Ofcom has confirmed that it has become the most recent victim of a ransomware attack by the cybercriminal organization Clop, which is believed to be based in Russia. Over the past few weeks, numerous companies, including BBC, British Airways, and Boots, have reported sensitive data being stolen by the ransomware group, affecting over 100,000 staff in total. In some cases, the data accessed included sensitive payroll information.

In Ofcom’s case, the personal information of 412 employees was accessed, as well as confidential data belonging to companies being regulated by Ofcom. Payroll data was not accessed in this instance. The breach is related to vulnerabilities in MOVEit, a software used by organizations to transfer sensitive information.

A critical vulnerability in the software was reportedly discovered in May, with attempts to exploit it revealed a month later. However, this information came too late to prevent Clop from targeting major companies worldwide. Despite the setback, Ofcom states that it has acted quickly to minimize the impact of the attack and has notified the Information Commissioners Office.

Ofcom mentioned in a statement, “A limited amount of information about certain companies we regulate – some of it confidential – along with personal data of 412 Ofcom employees, was downloaded during the attack. The security of commercially confidential and sensitive personal information provided to Ofcom is taken extremely seriously. We took immediate action to prevent further use of the MOVEit service and to implement the recommended security measures. We also swiftly alerted all affected Ofcom-regulated companies, and we continue to offer support and assistance to our colleagues.”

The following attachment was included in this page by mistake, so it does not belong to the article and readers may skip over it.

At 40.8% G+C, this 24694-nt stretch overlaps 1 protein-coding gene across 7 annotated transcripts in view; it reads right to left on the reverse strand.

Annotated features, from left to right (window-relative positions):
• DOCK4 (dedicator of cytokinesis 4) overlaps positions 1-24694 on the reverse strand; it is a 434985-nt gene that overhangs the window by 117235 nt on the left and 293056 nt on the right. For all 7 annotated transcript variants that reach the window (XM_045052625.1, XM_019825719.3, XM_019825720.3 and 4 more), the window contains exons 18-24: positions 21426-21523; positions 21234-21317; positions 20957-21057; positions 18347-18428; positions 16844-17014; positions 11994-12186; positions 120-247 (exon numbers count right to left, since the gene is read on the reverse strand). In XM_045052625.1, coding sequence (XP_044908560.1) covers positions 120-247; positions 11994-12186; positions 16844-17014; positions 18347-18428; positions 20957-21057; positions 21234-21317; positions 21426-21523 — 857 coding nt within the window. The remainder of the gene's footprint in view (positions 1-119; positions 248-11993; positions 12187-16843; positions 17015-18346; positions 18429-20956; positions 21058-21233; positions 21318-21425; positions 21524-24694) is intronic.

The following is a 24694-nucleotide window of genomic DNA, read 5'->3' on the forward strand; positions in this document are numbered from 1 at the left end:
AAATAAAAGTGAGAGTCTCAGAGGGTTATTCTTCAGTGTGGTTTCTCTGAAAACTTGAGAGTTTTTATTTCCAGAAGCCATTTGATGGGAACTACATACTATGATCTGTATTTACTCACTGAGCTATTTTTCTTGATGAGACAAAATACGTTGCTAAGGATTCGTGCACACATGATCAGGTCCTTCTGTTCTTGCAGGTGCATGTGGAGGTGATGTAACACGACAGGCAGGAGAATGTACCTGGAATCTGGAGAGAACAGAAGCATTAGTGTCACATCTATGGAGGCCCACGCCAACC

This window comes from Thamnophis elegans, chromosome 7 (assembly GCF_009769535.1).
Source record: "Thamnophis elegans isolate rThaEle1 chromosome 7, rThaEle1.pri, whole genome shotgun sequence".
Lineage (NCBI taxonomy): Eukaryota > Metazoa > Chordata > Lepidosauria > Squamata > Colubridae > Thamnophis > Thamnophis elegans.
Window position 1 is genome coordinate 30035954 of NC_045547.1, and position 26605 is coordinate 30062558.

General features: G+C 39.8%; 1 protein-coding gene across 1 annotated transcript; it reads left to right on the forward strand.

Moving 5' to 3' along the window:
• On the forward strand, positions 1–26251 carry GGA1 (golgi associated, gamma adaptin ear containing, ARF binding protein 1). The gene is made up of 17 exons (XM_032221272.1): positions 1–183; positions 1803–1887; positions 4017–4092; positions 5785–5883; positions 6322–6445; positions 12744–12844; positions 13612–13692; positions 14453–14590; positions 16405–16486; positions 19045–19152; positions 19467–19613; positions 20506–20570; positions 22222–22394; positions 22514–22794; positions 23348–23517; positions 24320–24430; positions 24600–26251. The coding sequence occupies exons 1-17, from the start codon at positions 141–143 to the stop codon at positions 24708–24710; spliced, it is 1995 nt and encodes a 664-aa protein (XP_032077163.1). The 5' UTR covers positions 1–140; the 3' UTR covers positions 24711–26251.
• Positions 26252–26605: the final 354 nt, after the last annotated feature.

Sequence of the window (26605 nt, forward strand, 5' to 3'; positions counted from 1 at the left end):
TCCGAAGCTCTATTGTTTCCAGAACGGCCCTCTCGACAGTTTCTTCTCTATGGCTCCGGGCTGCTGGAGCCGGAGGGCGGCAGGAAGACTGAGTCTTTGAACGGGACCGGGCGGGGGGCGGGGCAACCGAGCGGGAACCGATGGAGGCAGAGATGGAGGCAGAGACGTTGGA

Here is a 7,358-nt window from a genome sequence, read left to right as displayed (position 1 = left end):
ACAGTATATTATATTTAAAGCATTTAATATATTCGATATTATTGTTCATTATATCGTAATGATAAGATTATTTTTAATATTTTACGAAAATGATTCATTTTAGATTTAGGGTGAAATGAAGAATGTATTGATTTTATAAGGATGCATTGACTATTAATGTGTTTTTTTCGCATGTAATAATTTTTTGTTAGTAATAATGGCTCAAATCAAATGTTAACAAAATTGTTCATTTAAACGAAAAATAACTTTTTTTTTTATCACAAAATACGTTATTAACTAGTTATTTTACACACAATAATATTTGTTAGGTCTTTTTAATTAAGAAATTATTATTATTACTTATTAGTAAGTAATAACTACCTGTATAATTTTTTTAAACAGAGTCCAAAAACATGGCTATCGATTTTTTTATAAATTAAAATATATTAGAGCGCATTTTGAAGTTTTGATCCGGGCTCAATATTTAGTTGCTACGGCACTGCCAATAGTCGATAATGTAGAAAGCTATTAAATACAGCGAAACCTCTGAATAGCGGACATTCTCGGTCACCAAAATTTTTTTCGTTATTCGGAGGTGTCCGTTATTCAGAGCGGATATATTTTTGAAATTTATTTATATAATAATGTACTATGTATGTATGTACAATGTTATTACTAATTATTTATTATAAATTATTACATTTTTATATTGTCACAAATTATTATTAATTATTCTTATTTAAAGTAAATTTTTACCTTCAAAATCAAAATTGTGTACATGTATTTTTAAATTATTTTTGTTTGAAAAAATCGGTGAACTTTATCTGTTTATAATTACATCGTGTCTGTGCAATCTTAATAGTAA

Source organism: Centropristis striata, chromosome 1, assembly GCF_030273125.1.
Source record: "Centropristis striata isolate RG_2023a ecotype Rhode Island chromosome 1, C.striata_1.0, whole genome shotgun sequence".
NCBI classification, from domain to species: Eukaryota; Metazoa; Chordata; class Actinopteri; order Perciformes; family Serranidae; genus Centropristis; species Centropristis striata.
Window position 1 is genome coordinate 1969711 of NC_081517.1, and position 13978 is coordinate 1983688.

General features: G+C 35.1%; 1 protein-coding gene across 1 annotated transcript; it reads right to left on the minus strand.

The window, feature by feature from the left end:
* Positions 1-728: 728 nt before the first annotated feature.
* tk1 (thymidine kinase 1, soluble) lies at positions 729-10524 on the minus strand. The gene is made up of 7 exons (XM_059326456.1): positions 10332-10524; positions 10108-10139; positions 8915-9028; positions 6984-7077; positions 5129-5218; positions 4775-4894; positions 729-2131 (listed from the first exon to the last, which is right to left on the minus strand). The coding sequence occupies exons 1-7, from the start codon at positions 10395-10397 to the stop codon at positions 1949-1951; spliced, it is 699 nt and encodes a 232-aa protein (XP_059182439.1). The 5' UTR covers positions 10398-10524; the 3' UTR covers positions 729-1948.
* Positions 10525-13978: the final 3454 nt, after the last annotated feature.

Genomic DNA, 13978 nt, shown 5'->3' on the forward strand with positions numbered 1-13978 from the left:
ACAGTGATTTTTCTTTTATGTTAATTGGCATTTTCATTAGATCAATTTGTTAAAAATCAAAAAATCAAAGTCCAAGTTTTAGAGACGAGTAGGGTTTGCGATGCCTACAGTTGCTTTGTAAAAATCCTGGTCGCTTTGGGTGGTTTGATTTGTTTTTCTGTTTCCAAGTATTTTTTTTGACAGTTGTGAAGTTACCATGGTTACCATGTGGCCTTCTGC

Clop is reportedly threatening to publish the sensitive data of affected companies later this week unless they pay a ransom fee. The size of the ransom has not been made public.

Ransomware attacks have grown rapidly in recent years, driven by an influx of new cybercriminal organizations and the expansion of existing operations since the beginning of the coronavirus pandemic.

Charl Van Der Walt, Head of Security Research at Orange Cyberdefense, explained, “Cyber extortion activity has reached a new high in the first quarter of 2023, and the recent MOVEit data breach is a stark reminder that threat actors are always on the lookout to wreak havoc. In this case, companies using the MOVEit software became potential targets as it appears that hackers affiliated with the Cl0p group orchestrated a mass attack to find and compromise their servers.”

Large organizations accounted for 36% of all victims in 2022, which is not surprising since they handle thousands of pieces of personal data. However, medium and small-sized organizations are not safe either, as cybercriminals are opportunistic by nature. The global telecoms industry will need to evaluate whether it is doing enough to protect their customers’ personal data from ransomware attacks.